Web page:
IASI, Romania -- Researchers from security vendor Symantec Corp. have identified a new premium-rate SMS Android Trojan horse that modifies its code every time it gets downloaded in order to bypass antivirus detection.
This technique is known as server-side polymorphism and has already existed in the world of desktop malware for many years, but mobile malware creators have only now begun to adopt it.
A special mechanism that runs on the distribution server modifies certain parts of the Trojan in order to ensure that every malicious app that gets downloaded is unique. This is different from local polymorphism where the malware modifies its own code every time it gets executed.
Symantec [Nasdaq: SYMC] has identified multiple variants of this Trojan horse, which it detects as Android.Opfake, and all of them are distributed from Russian websites. However, the malware contains instructions to automatically send SMS messages to premium-rate numbers from a large number of European and former Soviet Union countries.
In some cases, especially when security products rely heavily on static signatures, detecting malware threats that make use of server-side polymorphism can be difficult.
"As with malware that affects traditional computing devices, the level of sophistication of the polymorphism used can affect how easy or difficult the threat is to detect," said Vikram Thakur, the principal security response manager at Symantec. "More complicated polymorphism requires more intelligent countermeasures."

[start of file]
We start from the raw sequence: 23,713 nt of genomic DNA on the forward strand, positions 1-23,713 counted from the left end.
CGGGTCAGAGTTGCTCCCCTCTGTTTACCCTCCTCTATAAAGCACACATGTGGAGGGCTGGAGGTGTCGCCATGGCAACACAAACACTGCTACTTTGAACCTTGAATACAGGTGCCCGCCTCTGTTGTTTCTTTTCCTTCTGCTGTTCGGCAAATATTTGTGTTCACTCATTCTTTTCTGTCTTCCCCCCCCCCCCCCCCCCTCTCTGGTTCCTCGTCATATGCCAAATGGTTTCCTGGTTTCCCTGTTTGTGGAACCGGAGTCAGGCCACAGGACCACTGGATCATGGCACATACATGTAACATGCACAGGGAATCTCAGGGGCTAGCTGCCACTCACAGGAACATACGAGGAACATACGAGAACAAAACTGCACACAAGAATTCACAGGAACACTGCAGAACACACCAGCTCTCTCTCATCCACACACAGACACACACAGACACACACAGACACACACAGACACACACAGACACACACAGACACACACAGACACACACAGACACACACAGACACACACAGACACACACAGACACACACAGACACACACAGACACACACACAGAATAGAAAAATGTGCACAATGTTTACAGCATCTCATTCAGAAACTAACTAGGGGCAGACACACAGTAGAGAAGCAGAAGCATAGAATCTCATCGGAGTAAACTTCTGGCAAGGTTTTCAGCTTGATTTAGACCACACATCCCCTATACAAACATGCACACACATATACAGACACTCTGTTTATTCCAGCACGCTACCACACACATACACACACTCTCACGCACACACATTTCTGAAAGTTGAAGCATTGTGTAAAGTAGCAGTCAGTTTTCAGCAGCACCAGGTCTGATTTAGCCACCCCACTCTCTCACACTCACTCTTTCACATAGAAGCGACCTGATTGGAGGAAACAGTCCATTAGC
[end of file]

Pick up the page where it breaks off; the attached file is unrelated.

In the case of Android.Opfake the level of polymorphism is not very high, as only some of the Trojan's data files are being modified by the distribution server.
"If antivirus vendors place their detection on the executable and non-changing sections, all files would be successfully detected," said Tim Armstrong, malware researcher at Kaspersky Lab. However, if the Trojan's executable code were also polymorphic, the challenge of detecting it would be more difficult, he said.
According to Armstrong, server-side polymorphism is not very widespread on the Android platform at the moment because most users get their apps through official channels and the current structure of the Android Market does not allow for a malware distribution scheme like this one.
However, he agrees that polymorphic Android malware could force antivirus vendors to step up their game in the future. "I think many of the features that are currently available on traditional platforms will start to arrive on these mobile platforms out of necessity as the criminals change their attack methods," Armstrong said.
There have been many new developments on the mobile threat landscape recently and increasing their attention towards smartphones is a logical move for malware writers, because they usually go where the money is, said Jamz Yaneza, research manager at antivirus company Trend Micro.
Users should become more aware of this fact and the capabilities of their mobile devices, which are now similar to those of mobile PCs, Yaneza said. "They should treat app downloads with the same caution as they do on desktops," and install or make use of whatever security add-ons they can as this creates another protective layer.
Meanwhile, InfoWorld U.S. reports that in an effort to improve security in its Android Market, Google has been using a service providing automated scanning of applications submitted to the mobile application store.
Code-named Bouncer, the service scans the market for potentially malicious software without disrupting the user experience or requiring developers to submit to an application approval process, said Hiroshi Lockheimer, vice of engineering for Android, in a blog post.
Google also analyzes new developer accounts to help prevent malicious developers from coming back, Lockheimer said. Bouncer has been in use for a while; Google found that between the first and second halves of last year, there was a 40 per cent decrease in the number of potentially malicious downloads from Android Market.